Scroll To Top

U.K. College Rewrites 650-Year-Old Dress Code to Accommodate Trans Students

U.K. College Rewrites 650-Year-Old Dress Code to Accommodate Trans Students


St. Catharine's College at the University of Cambridge broke with tradition after listening to student campaigners led by trans woman Charlie Northrup.

St. Catharine's College at the University of Cambridge , one of the United Kindgom's oldest colleges, has shown itself to be anything but a stodgy, formal institution blindly adhering to "tradition."

The shool demonstrated this week just how up-with-the-times it is by revising a centuries-old dress code to accomodate transgender students.

St. Catharine's students are required to wear "smart dress" to all formal occassions, which was formerly defined as "smart trousers and jacket with tie" for male students, and "a skirt and blouse or dress" for female students, according to Reuters.

Now, college dean Mark Elliot has reworded the 650-year-old policy to read, "'Smart dress' is defined without reference to considerations of gender identity or expression."

The dress code update follows a successful campaign led by classics doctoral student and trans woman Charlie Northrup, 25, who told U.K. news station ITV that the change was specifically meant to accomodate nonbinary and gender-nonconforming students. She explained that the former policy had included an "unwritten" understanding that all self-identified women (including trans women) were allowed to wear dresses, and all self-identified men (including trans men) were allowed to wear trousers.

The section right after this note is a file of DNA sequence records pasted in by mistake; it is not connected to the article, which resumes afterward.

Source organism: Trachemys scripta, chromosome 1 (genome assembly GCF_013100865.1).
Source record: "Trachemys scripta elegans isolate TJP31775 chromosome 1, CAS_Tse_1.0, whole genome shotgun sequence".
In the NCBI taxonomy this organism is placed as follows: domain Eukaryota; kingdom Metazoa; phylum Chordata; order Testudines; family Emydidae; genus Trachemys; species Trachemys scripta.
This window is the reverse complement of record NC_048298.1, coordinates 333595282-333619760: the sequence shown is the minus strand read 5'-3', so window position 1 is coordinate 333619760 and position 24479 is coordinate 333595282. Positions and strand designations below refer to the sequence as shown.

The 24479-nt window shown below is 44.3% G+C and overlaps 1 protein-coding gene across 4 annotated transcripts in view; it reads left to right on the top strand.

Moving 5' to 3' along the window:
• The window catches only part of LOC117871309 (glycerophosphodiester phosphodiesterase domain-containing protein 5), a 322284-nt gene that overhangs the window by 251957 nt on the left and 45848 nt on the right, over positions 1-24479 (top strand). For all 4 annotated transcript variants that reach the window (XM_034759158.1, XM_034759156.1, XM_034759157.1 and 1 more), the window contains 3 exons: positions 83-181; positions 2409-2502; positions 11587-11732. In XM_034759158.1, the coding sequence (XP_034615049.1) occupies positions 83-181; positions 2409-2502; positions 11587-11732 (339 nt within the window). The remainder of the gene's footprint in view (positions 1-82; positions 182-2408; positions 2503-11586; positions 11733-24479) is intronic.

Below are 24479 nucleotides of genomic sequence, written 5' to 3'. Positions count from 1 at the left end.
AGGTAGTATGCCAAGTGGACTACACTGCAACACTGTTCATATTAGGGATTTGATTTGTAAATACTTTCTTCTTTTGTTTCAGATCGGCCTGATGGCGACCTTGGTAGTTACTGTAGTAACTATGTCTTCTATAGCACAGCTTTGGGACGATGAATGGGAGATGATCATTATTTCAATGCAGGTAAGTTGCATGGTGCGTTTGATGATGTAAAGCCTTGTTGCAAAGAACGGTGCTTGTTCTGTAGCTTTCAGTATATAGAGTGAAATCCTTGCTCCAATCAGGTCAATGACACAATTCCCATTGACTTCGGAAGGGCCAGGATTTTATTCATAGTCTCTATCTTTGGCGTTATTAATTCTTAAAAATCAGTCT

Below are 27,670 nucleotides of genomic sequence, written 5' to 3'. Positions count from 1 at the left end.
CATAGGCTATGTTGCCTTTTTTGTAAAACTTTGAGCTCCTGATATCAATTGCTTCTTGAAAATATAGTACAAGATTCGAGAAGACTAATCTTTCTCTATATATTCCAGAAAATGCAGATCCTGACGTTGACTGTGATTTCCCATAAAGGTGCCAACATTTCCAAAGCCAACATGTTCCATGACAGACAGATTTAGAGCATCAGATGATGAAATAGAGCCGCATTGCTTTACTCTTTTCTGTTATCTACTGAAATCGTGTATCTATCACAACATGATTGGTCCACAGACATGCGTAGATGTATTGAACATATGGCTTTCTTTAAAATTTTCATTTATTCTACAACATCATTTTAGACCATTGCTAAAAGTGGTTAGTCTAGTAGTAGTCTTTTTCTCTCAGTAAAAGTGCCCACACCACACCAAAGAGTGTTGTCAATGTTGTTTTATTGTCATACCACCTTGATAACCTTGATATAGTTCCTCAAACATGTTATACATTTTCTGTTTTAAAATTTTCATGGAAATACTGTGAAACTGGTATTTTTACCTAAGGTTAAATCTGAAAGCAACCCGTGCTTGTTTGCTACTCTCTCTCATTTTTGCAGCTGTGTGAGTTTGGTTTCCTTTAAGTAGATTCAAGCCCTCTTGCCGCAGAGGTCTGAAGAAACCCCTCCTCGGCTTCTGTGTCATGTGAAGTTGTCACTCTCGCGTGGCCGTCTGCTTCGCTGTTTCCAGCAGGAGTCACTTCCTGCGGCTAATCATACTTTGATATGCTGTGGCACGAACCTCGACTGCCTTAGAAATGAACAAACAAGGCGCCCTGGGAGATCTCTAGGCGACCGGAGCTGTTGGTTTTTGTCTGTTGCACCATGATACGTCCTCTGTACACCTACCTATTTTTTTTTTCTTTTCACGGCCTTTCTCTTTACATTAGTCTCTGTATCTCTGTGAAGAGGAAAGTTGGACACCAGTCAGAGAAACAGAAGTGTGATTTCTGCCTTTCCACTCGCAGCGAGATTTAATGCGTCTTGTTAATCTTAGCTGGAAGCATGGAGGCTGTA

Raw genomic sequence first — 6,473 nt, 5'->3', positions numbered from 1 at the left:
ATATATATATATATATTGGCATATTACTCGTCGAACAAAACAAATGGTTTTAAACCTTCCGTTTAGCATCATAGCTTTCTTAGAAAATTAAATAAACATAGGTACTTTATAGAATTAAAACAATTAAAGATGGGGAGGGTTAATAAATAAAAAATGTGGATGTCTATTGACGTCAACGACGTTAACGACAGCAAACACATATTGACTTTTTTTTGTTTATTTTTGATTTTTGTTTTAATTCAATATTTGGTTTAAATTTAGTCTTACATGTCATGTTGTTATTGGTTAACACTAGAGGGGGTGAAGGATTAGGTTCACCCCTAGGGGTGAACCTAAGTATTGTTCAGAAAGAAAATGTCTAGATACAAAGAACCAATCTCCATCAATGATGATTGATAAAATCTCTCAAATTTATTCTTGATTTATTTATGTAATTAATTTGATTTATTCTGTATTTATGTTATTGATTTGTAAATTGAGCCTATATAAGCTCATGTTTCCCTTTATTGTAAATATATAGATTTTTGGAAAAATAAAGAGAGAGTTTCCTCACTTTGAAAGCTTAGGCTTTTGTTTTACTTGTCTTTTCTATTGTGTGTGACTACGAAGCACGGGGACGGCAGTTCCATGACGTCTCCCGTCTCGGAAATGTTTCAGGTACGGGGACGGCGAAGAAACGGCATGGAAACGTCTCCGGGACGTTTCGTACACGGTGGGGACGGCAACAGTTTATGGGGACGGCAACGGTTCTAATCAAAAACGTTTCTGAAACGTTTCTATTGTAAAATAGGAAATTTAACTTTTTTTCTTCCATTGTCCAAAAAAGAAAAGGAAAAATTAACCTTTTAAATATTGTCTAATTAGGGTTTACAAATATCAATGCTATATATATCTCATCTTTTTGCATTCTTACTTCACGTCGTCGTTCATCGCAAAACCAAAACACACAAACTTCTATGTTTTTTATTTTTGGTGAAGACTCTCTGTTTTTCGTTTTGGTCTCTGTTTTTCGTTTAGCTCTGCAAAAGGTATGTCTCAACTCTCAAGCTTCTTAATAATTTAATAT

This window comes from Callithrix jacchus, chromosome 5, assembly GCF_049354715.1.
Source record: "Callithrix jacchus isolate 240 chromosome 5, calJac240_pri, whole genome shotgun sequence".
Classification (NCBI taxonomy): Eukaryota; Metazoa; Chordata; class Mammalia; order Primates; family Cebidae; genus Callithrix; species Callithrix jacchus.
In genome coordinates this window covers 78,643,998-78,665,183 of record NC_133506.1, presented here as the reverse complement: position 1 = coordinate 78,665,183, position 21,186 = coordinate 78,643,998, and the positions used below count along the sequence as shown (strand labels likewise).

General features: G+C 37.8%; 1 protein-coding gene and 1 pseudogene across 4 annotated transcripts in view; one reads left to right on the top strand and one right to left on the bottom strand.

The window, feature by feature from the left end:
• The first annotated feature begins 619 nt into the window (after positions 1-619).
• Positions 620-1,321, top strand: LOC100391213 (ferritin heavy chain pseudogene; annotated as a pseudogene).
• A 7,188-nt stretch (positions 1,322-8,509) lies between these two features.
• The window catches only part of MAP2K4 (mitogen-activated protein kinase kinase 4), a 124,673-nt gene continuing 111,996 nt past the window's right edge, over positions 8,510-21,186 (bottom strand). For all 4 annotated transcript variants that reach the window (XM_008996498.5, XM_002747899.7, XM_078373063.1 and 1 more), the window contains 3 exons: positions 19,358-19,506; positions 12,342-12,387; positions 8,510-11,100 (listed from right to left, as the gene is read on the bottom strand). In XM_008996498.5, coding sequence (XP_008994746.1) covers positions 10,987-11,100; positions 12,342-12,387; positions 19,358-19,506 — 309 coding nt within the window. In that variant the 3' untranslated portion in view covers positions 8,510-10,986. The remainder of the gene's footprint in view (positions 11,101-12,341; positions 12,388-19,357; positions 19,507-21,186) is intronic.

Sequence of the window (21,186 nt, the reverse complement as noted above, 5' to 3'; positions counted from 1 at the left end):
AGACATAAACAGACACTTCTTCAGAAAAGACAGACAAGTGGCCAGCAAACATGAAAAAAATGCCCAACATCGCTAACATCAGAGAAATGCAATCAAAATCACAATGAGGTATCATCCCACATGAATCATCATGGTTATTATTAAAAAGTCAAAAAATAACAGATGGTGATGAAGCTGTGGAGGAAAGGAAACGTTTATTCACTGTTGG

Now, Northrup explained to school newspaper Varsity, "Men can wear dresses, women can wear suits, and nonbinary people are free to define the outfits that feel most appropriate to them in a formal setting."

In 2013, Cambridge similarly updated its policy for graduation attire after pressure from student group CUSU LGBT+, dropping "gendered" requirements for the event's clothing. Still, at the time, the group's trans* representative told Varsity that "much more is needed throughout the University to support and include transgender students. The vast majority of staff lack all but the most basic knowledge about trans* people, and with no guidance available they continue to make the same mistakes every year."

But two years seems to have made some difference. Northrup commended her school for being so understanding, telling Huffington Post U.K. that she's finally been able to transition openly since the beginning of the school year, after moving from Indiana.

"It was when I got to Cambridge that it really became possible," she said. "The university is inspiring and full of such supportive people."

Advocate Channel - The Pride StoreOut / Advocate Magazine - Fellow Travelers & Jamie Lee Curtis

From our Sponsors

Most Popular

Latest Stories

Mitch Kellaway